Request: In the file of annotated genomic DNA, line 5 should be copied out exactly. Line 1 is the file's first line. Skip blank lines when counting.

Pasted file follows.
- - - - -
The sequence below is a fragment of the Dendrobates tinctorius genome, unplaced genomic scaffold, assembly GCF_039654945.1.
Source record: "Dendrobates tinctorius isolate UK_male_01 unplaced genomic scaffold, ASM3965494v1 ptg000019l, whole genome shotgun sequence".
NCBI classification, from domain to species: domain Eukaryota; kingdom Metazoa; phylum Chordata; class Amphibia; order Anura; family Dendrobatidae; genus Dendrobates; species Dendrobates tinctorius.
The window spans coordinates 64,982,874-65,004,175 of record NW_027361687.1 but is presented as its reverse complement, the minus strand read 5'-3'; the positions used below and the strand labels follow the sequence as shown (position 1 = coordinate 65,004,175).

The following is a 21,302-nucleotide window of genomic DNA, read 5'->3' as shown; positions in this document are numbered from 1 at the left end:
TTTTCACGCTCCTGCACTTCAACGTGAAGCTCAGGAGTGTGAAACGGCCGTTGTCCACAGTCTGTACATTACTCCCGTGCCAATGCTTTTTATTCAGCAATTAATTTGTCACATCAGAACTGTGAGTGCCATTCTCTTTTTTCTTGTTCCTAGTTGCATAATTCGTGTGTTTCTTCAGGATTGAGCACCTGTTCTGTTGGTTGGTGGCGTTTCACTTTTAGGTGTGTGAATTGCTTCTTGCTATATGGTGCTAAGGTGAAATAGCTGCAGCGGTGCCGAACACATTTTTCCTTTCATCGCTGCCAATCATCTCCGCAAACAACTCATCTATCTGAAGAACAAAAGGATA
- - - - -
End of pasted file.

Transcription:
The following is a 21,302-nucleotide window of genomic DNA, read 5'->3' as shown; positions in this document are numbered from 1 at the left end: